Bernard Beckett and Clare Knighton
Longacre Press, $18.95,
Longacre Press, $16.95,
Longacre Press, $18.95,
Elizabeth Knox recently entered the realms of young adult fiction with her wonderful book Dreamhunter. When asked in a radio interview what makes a book a YA book she replied, “Because I say it is.” An interesting answer, but not the one I would give. I’d say that a YA book is a book that teenagers will enjoy reading. Obviously Dreamhunter fits the bill in every way, but sadly there are still plenty of books that no self-respecting young person would go near unless they were foisted on them by some misguided adult. Books from Longacre Press, however, are usually fabulous, and I’m happy to recommend the following three, especially if you are looking for gifts for teenage readers this holiday season.
Meet Pete, the protagonist in Deep Fried. In his own words he’s “a clever angry little wanker” who is pissed off by just about everything, including school, his parents, girls, getting drunk and stoned, talking about sport, malls and fast food chains. One aimless day he stages a small but perfectly formed protest in his local Prince of Burgers store, which makes the evening news and attracts the attention of Sophie, a lone-ranger girl with techno-genius ability. Entranced by Pete’s act of defiance, she anonymously begins a website that starts a chain of events which leads into very dangerous territory. Told in the alternating voices of Pete and Sophie, Deep Fired powers along in “a sassy-sharp, adrenaline-fuelled thriller for the 21st century”. (I stole that phrase from the promo blurb, because it’s true.)
Writing a work of fiction by collaboration is an amazing feat. It demands that two people enter the same landscape of the imagination and, working together in that invisible space, somehow make that world manifest and sustain it for hundreds of pages, vividly and seamlessly. In the initial few pages of Deep Fried, Pete’s voice, written by Beckett, is so strong that I feared it might overshadow Knighton’s Sophie but soon the writing deepens, and Sophie’s voice becomes equally compelling. I love this book because it is intelligent and dares to tackle hugely important things. Bernard Beckett is not only a high school teacher who has a superb sense of humour and a special feel for Planet Teenage, he also has an economics degree, which gives him a sophisticated take on multi-nationals. Furthermore, Deep Fried is beautifully crafted. How’s this for a lovely piece of writing:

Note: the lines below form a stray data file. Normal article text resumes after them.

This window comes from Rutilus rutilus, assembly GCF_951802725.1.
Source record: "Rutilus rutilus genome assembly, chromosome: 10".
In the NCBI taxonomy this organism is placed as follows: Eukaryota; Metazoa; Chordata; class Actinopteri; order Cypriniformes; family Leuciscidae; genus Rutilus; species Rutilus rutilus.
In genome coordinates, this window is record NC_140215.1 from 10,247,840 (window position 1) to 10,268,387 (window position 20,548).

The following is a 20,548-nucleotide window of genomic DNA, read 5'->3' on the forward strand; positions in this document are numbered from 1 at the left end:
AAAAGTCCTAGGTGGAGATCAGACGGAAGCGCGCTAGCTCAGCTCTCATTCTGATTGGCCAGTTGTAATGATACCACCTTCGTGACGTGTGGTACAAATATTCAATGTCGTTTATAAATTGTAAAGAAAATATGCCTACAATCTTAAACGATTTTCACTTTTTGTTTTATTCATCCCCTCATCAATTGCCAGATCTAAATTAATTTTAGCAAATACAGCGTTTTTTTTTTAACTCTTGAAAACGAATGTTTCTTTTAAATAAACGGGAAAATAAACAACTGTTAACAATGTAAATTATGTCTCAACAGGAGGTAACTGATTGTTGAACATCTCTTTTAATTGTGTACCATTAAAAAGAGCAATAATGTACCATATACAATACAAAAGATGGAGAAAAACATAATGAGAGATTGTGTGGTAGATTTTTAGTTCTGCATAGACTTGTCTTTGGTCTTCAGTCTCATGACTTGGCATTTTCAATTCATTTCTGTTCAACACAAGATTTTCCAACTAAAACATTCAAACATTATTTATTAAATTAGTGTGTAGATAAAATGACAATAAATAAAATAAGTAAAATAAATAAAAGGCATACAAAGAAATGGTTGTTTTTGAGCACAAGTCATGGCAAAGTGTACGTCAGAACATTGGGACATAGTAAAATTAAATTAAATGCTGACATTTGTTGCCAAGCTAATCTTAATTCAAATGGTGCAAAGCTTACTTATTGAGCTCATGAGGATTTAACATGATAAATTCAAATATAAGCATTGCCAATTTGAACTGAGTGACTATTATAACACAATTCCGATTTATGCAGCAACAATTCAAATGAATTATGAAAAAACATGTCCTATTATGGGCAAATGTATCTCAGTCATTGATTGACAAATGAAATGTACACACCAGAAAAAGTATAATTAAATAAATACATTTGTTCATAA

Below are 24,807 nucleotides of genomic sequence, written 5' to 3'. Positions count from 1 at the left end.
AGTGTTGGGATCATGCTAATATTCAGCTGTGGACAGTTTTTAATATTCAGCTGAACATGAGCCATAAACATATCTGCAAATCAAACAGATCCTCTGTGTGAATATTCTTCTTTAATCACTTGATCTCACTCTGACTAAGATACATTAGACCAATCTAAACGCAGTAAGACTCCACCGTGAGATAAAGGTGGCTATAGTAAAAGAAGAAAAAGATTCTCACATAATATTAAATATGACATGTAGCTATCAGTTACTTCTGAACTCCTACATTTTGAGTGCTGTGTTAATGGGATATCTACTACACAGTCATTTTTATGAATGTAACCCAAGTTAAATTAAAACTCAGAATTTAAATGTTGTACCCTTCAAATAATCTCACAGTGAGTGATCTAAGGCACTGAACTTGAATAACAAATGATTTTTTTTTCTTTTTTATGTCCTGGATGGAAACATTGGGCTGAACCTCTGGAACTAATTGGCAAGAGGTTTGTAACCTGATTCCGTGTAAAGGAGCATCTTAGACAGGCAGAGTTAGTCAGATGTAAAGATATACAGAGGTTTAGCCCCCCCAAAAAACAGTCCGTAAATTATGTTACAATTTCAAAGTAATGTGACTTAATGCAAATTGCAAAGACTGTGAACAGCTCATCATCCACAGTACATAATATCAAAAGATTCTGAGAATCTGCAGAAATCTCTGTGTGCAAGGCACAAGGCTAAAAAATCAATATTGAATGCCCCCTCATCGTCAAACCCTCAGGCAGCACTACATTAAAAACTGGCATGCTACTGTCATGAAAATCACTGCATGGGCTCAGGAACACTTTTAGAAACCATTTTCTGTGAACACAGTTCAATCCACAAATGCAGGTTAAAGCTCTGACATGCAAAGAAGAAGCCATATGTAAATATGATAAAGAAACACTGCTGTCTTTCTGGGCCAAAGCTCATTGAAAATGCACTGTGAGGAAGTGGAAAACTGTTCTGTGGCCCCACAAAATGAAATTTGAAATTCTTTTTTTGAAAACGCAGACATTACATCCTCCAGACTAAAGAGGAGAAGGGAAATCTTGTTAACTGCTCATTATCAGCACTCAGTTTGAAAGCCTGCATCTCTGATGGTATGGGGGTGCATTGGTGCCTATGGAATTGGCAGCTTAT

Another day dawns. Like days do. Thousands of them so far, for me, and thousands more to come. Millions, if you’re a rock or a river or a good idea, if you don’t have to worry about dying. And today is the first day of the rest of your life, and Carpe Diem and no end of other shit made cheap by advertising. But back to me in bed, knowing I’m only a single impulse away from a day like no other.
Black pants started to make me look fat halfway through. It’s downhill from there. In skirts I looked like a brethren or a hippy or a slut or a little girl … . It creeps up, the desperation … . Each try worse than the one before.
Deep Fried is wonderful. I can’t fault it. The plot and the writing held my attention every step of the way. May I suggest you get out there and buy several copies. Read one yourself, and be nourished by the fine writing and important themes. Give one to the most interesting teenager you know, because they will love you for it. Give another to a kid who chooses junk food over real food, one who does their hunting and gathering at the mall. Perhaps you will be in time to save them.
In Penelope Todd’s sixth book for young adults, Box, she has tackled a new genre, speculative fiction, which is a cousin of science fiction. In an ominous Dunedin somewhere not far in the future, the authorities have begun Endorsement: a nation-wide drive to implant a device in every citizen to regulate their body chemistry and control their emotions.